Although the present disclosure has been illustrated and described herein with reference to preferred embodiments and specific examples thereof, it will be readily apparent to those of ordinary skill in the art that other embodiments and examples may perform similar functions and/or achieve like results. All such equivalent embodiments and examples are within the spirit and scope of the present disclosure and are intended to be covered by the following claims.

Claims (20)

What is claimed is:
1. A computer-implemented method comprising:
in a server comprising a processor configured to execute software instructions and a network interface communicatively coupled to a user, receiving, from the user via the network interface, a selection of an experience for the user to design, build, and order a complete customer experience;
receiving, from the user via the network interface, one or more selections from presented visual templates based on the experience;
receiving, from the user via the network interface, selections and mappings of components in the experience, wherein the components are images which make up the experience;
embedding skins in the images of the components for tracking thereof;
sharing the experience with the components to one or more additional users via the network interface;
responsive to the user wanting to buy the experience, causing ordering of one or more products and services associated with the components which are identified via metadata in the components, via one or more Application Programming Interfaces (APIs) between the server and one or more manufacturers, distributors, or service partners associated with the one or more products and services and
tracking the one or more products and services in the experience which are ordered based on associated skins in the components.
2. The computer-implemented method of claim 1, wherein the experience comprises a visualization of a time period and location in a user's life.
3. The computer-implemented method of claim 1, wherein the one or more visual templates are utilized to enable a visualization of a time period and location in a user's life based on the selected experience.
4. The computer-implemented method of claim 1, wherein the one or more visual templates are presented to a user via an infinite cylinder user interface.
5. The computer-implemented method of claim 4, wherein the infinite cylinder user interface comprises a plurality of images and has infinite movement longitudinally about an x-axis and infinite rotational movement about the x-axis, and a plurality of movement modes comprising drill-down and drill-up movement between a plurality of cylinders, and wherein the drill-down from an image of the plurality of images brings up a second plurality of images correlated with the image.
6. The computer-implemented method of claim 1, wherein the components each comprise the one or more products and services and are visually placed in the experience with the one or more visual templates enabling a user to visualize the one or more products and services.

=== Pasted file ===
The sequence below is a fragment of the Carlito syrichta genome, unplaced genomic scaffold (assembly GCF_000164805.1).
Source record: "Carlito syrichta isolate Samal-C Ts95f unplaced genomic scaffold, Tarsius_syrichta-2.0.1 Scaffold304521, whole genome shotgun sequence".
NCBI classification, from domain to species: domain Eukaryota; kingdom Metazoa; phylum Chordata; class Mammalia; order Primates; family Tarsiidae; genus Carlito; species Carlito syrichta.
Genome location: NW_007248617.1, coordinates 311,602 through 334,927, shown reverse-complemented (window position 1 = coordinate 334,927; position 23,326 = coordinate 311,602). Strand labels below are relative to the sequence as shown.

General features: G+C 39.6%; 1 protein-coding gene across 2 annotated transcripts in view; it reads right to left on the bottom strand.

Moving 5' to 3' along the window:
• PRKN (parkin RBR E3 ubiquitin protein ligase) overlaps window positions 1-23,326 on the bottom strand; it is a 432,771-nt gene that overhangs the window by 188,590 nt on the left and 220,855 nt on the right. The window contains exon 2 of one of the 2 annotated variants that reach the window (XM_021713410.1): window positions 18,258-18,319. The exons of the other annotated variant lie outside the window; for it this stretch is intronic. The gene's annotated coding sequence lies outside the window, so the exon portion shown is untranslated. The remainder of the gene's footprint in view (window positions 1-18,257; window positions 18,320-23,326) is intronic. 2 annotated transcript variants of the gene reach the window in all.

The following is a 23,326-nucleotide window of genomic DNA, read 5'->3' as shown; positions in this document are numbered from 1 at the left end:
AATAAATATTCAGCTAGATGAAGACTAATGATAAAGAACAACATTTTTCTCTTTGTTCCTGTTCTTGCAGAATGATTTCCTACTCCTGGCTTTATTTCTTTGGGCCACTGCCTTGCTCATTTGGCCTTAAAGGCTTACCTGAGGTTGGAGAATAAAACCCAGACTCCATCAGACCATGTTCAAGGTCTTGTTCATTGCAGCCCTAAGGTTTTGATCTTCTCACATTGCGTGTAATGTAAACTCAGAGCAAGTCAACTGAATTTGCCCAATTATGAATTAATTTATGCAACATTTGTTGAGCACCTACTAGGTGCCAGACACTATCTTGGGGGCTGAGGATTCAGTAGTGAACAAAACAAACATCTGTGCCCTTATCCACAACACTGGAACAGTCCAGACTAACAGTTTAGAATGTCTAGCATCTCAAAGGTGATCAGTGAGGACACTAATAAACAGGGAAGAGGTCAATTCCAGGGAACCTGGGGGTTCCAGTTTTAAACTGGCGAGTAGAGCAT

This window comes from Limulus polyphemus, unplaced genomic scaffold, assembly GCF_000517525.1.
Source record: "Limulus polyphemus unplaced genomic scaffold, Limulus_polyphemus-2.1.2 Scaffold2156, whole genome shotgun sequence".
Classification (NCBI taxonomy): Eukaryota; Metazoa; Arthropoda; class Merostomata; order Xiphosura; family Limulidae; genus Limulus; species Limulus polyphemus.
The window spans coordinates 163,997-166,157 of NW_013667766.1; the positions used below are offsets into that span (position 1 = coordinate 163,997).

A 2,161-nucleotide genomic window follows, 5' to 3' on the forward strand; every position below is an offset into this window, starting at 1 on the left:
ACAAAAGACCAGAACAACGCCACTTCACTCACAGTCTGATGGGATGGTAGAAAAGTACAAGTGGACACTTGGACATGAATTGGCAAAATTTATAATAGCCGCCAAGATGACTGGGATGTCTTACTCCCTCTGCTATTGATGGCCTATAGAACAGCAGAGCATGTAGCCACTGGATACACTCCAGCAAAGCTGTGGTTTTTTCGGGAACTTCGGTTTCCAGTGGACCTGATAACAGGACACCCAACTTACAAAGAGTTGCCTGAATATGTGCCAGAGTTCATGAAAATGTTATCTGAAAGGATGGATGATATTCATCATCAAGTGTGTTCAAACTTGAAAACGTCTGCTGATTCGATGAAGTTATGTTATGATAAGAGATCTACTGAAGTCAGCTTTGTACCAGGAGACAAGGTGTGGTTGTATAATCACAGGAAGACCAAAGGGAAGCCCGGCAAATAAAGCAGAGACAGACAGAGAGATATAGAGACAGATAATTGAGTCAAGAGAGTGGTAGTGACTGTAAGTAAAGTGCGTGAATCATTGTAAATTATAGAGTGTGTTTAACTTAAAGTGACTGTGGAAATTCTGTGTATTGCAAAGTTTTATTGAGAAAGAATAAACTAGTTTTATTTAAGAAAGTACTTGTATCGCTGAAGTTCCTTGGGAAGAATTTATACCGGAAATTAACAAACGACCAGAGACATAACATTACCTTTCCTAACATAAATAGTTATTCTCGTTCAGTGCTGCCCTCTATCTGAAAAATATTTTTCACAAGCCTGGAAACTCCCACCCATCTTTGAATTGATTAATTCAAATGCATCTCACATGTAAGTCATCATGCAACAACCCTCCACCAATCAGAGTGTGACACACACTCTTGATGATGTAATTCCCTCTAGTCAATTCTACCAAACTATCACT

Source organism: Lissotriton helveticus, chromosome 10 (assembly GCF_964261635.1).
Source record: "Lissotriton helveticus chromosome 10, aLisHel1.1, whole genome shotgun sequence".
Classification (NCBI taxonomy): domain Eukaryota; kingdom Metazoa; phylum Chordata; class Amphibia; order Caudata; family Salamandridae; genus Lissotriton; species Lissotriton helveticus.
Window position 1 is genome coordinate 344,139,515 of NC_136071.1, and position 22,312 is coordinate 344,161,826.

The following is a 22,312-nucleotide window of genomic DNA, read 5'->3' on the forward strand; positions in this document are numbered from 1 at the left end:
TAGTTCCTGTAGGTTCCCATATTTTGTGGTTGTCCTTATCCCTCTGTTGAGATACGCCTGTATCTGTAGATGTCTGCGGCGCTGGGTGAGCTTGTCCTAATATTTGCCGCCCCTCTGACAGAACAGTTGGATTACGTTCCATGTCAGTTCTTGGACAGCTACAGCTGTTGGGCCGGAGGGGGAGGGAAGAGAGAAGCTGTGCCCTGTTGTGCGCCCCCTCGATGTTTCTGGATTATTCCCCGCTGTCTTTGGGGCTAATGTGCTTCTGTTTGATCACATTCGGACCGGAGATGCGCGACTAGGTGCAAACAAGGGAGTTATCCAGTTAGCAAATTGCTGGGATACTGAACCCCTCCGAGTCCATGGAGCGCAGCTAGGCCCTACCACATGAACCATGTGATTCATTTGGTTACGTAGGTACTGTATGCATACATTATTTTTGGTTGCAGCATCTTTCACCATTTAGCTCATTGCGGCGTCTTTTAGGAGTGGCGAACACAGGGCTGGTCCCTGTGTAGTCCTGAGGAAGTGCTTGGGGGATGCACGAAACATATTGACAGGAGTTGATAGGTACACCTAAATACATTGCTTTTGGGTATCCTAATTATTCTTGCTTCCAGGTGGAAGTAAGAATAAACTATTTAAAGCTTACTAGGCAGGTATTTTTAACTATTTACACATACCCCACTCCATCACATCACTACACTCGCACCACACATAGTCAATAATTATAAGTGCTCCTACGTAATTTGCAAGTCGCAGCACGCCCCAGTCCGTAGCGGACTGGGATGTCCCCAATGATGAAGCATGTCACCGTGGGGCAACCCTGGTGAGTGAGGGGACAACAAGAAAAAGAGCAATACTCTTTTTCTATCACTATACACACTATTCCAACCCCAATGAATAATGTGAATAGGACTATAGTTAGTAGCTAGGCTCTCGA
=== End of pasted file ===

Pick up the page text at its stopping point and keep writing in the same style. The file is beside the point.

7. The computer-implemented method of claim 1, wherein the components each comprise the one or more products and services and the ordering is performed automatically based on a selection by a user.
8. The computer-implemented method of claim 7, further comprising:
managing the ordering to schedule details and sequences of deliveries of the one or more products and services.
9. The computer-implemented method of claim 1, wherein the components and the one or more visual templates comprise visual talking images.
10. The computer-implemented method of claim 1, wherein the sharing comprises advertisements embedded in the experience.
11. A system comprising:
a data store for one or more data streams;
a network interface communicatively coupled to a plurality of users via a network;
a processor communicatively coupled to the data store and the network interface; and
instructions executable by the processor, and in response to such execution causes the processor to:
receive, from a user via the network experience, a selection of an experience for the user to design, build, and order a complete customer experience;
receive, from the user via the network interface, one or more selections from presented visual templates based on the experience;
receive, from the user via the network interface, selections and mappings of components in the experience, wherein the components are images which make up the experience;
embed skins in the images of the components for tracking thereof;
share the experience with the components to one or more additional users via the network interface;
responsive to the user wanting to buy the experience, cause ordering of one or more products and services associated with the components which are identified via metadata in the components, via one or more Application Programming Interfaces (APIs) between the server and one or more manufacturers, distributors, or service partners associated with the one or more products and services; and
track the one or more products and services in the experience which are ordered based on associated skins in the components.